What’s Happening to Your Trees in the Fall
Fall brings to mind trees bursting with vibrant yellows, reds, and purples, but your trees might still look green. If you’ve noticed your tree’s leaves not changing color immediately in the autumn, you’re not alone. The process by which tree leaves change colors is complex and affected by climate.
Rising autumn temperatures affect when leaves begin turning color and falling. Warmer springs and summers cause trees to shed their leaves later in the fall and not change color as dramatically.
Leaves are staying green longer, and their autumn color is becoming less vibrant. Ordinarily, the cold temperatures in fall cause anthocyanin accumulation, which makes leaves turn red and purple. Warmer fall temperatures mean less anthocyanin buildup—and leaves not changing color.
Is This Happening Everywhere or Just in the Georgia Area?
North America is home to many species of trees that change leaf color in the fall. In cooler areas like the northeastern US and midwest, leaves are still changing color on schedule. But in warmer areas like Georgia and the rest of the south, rising temperatures have delayed color change in leaves.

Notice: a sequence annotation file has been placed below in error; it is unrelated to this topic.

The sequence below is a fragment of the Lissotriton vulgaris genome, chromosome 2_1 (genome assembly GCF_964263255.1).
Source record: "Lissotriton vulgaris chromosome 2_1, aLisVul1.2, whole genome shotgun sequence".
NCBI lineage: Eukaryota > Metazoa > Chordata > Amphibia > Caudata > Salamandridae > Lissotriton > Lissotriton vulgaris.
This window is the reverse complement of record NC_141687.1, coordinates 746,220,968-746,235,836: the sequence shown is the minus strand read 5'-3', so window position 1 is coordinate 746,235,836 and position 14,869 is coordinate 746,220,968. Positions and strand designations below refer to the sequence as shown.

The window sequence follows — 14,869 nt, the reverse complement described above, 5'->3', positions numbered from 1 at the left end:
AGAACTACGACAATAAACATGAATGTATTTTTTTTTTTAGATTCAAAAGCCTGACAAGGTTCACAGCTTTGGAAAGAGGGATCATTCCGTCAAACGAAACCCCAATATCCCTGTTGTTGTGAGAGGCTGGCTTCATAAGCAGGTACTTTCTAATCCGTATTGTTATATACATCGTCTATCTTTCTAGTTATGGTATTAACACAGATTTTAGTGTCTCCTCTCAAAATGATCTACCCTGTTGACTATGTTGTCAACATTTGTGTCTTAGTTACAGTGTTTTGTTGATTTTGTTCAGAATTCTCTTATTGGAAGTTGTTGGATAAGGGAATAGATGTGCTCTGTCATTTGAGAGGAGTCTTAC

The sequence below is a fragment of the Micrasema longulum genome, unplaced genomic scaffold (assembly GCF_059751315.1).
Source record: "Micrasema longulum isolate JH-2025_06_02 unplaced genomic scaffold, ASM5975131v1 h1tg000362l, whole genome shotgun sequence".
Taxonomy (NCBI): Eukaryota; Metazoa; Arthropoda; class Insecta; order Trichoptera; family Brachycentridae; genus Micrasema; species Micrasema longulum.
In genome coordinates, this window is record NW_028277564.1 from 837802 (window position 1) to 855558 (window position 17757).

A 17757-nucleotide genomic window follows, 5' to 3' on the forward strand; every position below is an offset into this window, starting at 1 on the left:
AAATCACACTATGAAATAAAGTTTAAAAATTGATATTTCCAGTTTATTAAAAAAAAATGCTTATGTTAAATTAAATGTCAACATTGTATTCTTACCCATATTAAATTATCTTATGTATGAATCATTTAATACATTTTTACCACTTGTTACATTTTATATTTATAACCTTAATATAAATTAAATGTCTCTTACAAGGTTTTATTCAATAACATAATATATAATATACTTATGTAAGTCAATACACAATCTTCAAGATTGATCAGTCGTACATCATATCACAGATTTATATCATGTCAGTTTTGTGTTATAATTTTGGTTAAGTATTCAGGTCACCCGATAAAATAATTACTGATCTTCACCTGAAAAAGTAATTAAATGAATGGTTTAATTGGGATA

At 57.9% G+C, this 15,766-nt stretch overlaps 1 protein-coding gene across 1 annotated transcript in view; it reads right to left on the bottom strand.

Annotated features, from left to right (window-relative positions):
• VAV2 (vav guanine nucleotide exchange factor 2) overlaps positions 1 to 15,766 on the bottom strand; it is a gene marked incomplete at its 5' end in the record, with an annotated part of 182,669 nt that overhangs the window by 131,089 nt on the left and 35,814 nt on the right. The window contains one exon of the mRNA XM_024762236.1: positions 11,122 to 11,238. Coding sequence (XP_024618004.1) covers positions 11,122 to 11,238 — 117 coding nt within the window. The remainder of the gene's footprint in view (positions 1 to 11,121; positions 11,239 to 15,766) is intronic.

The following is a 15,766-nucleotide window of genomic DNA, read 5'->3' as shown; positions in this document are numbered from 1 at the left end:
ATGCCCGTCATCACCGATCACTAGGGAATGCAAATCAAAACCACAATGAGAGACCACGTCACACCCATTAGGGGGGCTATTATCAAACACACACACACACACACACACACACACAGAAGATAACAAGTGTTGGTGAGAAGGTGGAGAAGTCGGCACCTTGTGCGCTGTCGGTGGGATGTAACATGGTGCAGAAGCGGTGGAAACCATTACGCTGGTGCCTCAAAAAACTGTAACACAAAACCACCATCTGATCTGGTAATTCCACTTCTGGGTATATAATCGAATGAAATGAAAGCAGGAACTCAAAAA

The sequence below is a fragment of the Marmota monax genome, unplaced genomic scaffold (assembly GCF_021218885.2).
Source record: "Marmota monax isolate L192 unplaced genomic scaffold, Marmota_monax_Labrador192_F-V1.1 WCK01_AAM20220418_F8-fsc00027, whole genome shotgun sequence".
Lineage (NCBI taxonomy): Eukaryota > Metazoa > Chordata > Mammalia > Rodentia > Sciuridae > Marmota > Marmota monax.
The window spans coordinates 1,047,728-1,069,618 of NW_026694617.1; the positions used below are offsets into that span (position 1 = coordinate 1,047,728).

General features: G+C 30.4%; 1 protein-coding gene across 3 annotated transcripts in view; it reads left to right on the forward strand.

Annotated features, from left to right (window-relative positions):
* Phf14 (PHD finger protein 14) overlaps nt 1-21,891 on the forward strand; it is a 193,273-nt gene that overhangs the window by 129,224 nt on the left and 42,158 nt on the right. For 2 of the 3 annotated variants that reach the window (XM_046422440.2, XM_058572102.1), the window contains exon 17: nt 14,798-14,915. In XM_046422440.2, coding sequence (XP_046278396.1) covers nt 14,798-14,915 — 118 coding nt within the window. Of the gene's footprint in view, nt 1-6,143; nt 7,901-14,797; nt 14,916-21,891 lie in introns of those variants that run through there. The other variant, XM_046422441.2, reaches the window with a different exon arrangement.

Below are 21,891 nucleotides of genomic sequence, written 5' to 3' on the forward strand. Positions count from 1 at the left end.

As climate change continues over the next few decades, leaves will begin to change and fall sooner. Studies show that many Northern Hemisphere forests are changing color ever-so-slightly earlier.
Is It a Health Concern for Your Trees?
Leaves changing color a bit later in the year isn’t inherently a bad thing for trees. Fall foliage won’t be as beautiful, but trees shed their leaves whether they’re a brilliant autumn color or not. The leaves on certain kinds of trees don’t change color in the first place.
If your trees’ leaves stay green for a while longer, it does come with some risks. The branches will catch more snow if the snow begins before a tree has fully shed its leaves. The extra weight on the branches may cause them to snap off.
Another possible explanation for unchanging leaves is a fungal infection. Leaves that have caught a fungal infection from heavy rain won’t turn any vibrant fall colors and will instead turn brown and fall off.
What to Do When the Leaves Are Taking Longer to Change and Fall
Leaves will still fall if they take a little longer to change or the leaf color isn’t vibrant. In the meantime, enjoy your extra time off from strenuous leaf cleanup. You can use this extra time to prep your lawn for winter.
It’s an excellent chance to get extra water into your trees before the ground freezes. Extra mulch around your trees would also help them survive the winter. Fewer leaves to clean up gives you more time for other yard work.
Leaves not changing color immediately means you’ll have to rake them up quickly when they fall. If the leaves get buried in snow or rained on, your lawn can suffer. Winter is hard on lawns, and leaves trapped beneath the snow create more work come spring.